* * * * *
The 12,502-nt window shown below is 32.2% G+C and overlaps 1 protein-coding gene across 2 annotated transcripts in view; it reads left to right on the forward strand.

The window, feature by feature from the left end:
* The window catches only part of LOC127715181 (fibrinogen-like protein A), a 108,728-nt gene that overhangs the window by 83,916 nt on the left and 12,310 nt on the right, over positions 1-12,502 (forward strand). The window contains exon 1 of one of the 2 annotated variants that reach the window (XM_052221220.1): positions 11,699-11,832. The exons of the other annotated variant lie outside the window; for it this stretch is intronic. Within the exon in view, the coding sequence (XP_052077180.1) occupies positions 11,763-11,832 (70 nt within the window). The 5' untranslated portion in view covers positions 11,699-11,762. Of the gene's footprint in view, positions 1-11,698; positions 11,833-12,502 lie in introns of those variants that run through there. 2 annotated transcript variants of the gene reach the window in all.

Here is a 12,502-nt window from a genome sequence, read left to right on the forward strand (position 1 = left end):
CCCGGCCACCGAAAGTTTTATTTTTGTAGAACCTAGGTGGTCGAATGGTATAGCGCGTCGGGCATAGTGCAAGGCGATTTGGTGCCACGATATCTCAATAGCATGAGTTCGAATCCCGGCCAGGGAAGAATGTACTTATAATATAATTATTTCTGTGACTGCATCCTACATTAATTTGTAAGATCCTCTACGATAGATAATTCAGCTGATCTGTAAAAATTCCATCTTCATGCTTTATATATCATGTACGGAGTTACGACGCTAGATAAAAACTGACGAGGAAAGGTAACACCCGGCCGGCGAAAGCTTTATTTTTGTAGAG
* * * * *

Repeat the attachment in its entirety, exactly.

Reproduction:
The 12,502-nt window shown below is 32.2% G+C and overlaps 1 protein-coding gene across 2 annotated transcripts in view; it reads left to right on the forward strand.

The window, feature by feature from the left end:
* The window catches only part of LOC127715181 (fibrinogen-like protein A), a 108,728-nt gene that overhangs the window by 83,916 nt on the left and 12,310 nt on the right, over positions 1-12,502 (forward strand). The window contains exon 1 of one of the 2 annotated variants that reach the window (XM_052221220.1): positions 11,699-11,832. The exons of the other annotated variant lie outside the window; for it this stretch is intronic. Within the exon in view, the coding sequence (XP_052077180.1) occupies positions 11,763-11,832 (70 nt within the window). The 5' untranslated portion in view covers positions 11,699-11,762. Of the gene's footprint in view, positions 1-11,698; positions 11,833-12,502 lie in introns of those variants that run through there. 2 annotated transcript variants of the gene reach the window in all.

Here is a 12,502-nt window from a genome sequence, read left to right on the forward strand (position 1 = left end):
CCCGGCCACCGAAAGTTTTATTTTTGTAGAACCTAGGTGGTCGAATGGTATAGCGCGTCGGGCATAGTGCAAGGCGATTTGGTGCCACGATATCTCAATAGCATGAGTTCGAATCCCGGCCAGGGAAGAATGTACTTATAATATAATTATTTCTGTGACTGCATCCTACATTAATTTGTAAGATCCTCTACGATAGATAATTCAGCTGATCTGTAAAAATTCCATCTTCATGCTTTATATATCATGTACGGAGTTACGACGCTAGATAAAAACTGACGAGGAAAGGTAACACCCGGCCGGCGAAAGCTTTATTTTTGTAGAG